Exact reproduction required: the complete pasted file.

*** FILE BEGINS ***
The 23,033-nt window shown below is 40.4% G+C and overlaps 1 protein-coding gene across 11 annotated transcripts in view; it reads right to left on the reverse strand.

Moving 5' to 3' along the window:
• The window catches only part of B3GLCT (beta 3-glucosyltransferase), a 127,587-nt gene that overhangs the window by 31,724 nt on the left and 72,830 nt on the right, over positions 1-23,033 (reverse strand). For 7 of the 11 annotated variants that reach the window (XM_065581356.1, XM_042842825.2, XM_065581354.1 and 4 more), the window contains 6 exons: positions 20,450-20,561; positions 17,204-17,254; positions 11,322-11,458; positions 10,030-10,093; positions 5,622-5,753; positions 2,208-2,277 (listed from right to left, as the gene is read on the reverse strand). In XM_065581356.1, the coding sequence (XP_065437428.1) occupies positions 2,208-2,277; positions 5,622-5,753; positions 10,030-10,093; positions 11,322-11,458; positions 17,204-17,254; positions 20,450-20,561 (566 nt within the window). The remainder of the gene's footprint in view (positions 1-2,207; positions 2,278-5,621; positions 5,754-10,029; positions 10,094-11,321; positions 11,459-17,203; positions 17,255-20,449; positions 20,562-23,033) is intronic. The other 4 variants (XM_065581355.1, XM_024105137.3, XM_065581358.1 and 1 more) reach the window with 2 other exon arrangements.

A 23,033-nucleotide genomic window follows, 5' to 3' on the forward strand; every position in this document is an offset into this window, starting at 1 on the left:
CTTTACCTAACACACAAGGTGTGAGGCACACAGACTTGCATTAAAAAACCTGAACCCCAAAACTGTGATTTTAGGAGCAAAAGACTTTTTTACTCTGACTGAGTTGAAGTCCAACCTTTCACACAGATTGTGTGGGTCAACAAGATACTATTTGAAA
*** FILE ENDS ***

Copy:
The 23,033-nt window shown below is 40.4% G+C and overlaps 1 protein-coding gene across 11 annotated transcripts in view; it reads right to left on the reverse strand.

Moving 5' to 3' along the window:
• The window catches only part of B3GLCT (beta 3-glucosyltransferase), a 127,587-nt gene that overhangs the window by 31,724 nt on the left and 72,830 nt on the right, over positions 1-23,033 (reverse strand). For 7 of the 11 annotated variants that reach the window (XM_065581356.1, XM_042842825.2, XM_065581354.1 and 4 more), the window contains 6 exons: positions 20,450-20,561; positions 17,204-17,254; positions 11,322-11,458; positions 10,030-10,093; positions 5,622-5,753; positions 2,208-2,277 (listed from right to left, as the gene is read on the reverse strand). In XM_065581356.1, the coding sequence (XP_065437428.1) occupies positions 2,208-2,277; positions 5,622-5,753; positions 10,030-10,093; positions 11,322-11,458; positions 17,204-17,254; positions 20,450-20,561 (566 nt within the window). The remainder of the gene's footprint in view (positions 1-2,207; positions 2,278-5,621; positions 5,754-10,029; positions 10,094-11,321; positions 11,459-17,203; positions 17,255-20,449; positions 20,562-23,033) is intronic. The other 4 variants (XM_065581355.1, XM_024105137.3, XM_065581358.1 and 1 more) reach the window with 2 other exon arrangements.

A 23,033-nucleotide genomic window follows, 5' to 3' on the forward strand; every position in this document is an offset into this window, starting at 1 on the left:
CTTTACCTAACACACAAGGTGTGAGGCACACAGACTTGCATTAAAAAACCTGAACCCCAAAACTGTGATTTTAGGAGCAAAAGACTTTTTTACTCTGACTGAGTTGAAGTCCAACCTTTCACACAGATTGTGTGGGTCAACAAGATACTATTTGAAA